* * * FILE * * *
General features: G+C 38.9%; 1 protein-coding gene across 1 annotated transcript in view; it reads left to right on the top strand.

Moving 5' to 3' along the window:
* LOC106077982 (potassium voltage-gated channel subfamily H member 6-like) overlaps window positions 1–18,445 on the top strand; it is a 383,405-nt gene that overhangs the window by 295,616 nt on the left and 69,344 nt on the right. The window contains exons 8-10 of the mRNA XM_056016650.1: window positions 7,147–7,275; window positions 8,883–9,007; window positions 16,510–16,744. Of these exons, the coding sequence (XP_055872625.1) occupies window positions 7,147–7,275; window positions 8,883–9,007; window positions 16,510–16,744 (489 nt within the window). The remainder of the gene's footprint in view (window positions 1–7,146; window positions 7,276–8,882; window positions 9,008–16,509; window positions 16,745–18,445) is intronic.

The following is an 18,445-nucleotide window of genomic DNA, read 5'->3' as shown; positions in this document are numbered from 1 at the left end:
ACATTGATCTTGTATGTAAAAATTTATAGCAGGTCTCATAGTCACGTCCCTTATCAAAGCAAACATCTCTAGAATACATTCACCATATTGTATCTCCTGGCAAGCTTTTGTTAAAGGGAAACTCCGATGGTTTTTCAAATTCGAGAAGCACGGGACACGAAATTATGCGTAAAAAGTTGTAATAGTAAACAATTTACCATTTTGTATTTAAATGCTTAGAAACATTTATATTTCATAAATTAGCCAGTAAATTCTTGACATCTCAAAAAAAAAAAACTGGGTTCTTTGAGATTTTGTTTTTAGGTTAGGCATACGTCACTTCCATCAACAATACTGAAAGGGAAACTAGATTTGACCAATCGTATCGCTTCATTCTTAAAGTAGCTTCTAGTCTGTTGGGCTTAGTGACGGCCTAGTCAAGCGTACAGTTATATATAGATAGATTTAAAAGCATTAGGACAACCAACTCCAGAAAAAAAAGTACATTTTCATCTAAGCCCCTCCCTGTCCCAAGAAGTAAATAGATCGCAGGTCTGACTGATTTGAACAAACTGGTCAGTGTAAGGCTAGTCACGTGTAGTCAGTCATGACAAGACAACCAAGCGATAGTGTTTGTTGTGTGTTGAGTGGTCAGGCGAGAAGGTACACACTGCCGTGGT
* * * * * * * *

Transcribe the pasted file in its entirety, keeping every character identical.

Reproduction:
General features: G+C 38.9%; 1 protein-coding gene across 1 annotated transcript in view; it reads left to right on the top strand.

Moving 5' to 3' along the window:
* LOC106077982 (potassium voltage-gated channel subfamily H member 6-like) overlaps window positions 1–18,445 on the top strand; it is a 383,405-nt gene that overhangs the window by 295,616 nt on the left and 69,344 nt on the right. The window contains exons 8-10 of the mRNA XM_056016650.1: window positions 7,147–7,275; window positions 8,883–9,007; window positions 16,510–16,744. Of these exons, the coding sequence (XP_055872625.1) occupies window positions 7,147–7,275; window positions 8,883–9,007; window positions 16,510–16,744 (489 nt within the window). The remainder of the gene's footprint in view (window positions 1–7,146; window positions 7,276–8,882; window positions 9,008–16,509; window positions 16,745–18,445) is intronic.

The following is an 18,445-nucleotide window of genomic DNA, read 5'->3' as shown; positions in this document are numbered from 1 at the left end:
ACATTGATCTTGTATGTAAAAATTTATAGCAGGTCTCATAGTCACGTCCCTTATCAAAGCAAACATCTCTAGAATACATTCACCATATTGTATCTCCTGGCAAGCTTTTGTTAAAGGGAAACTCCGATGGTTTTTCAAATTCGAGAAGCACGGGACACGAAATTATGCGTAAAAAGTTGTAATAGTAAACAATTTACCATTTTGTATTTAAATGCTTAGAAACATTTATATTTCATAAATTAGCCAGTAAATTCTTGACATCTCAAAAAAAAAAAACTGGGTTCTTTGAGATTTTGTTTTTAGGTTAGGCATACGTCACTTCCATCAACAATACTGAAAGGGAAACTAGATTTGACCAATCGTATCGCTTCATTCTTAAAGTAGCTTCTAGTCTGTTGGGCTTAGTGACGGCCTAGTCAAGCGTACAGTTATATATAGATAGATTTAAAAGCATTAGGACAACCAACTCCAGAAAAAAAAGTACATTTTCATCTAAGCCCCTCCCTGTCCCAAGAAGTAAATAGATCGCAGGTCTGACTGATTTGAACAAACTGGTCAGTGTAAGGCTAGTCACGTGTAGTCAGTCATGACAAGACAACCAAGCGATAGTGTTTGTTGTGTGTTGAGTGGTCAGGCGAGAAGGTACACACTGCCGTGGT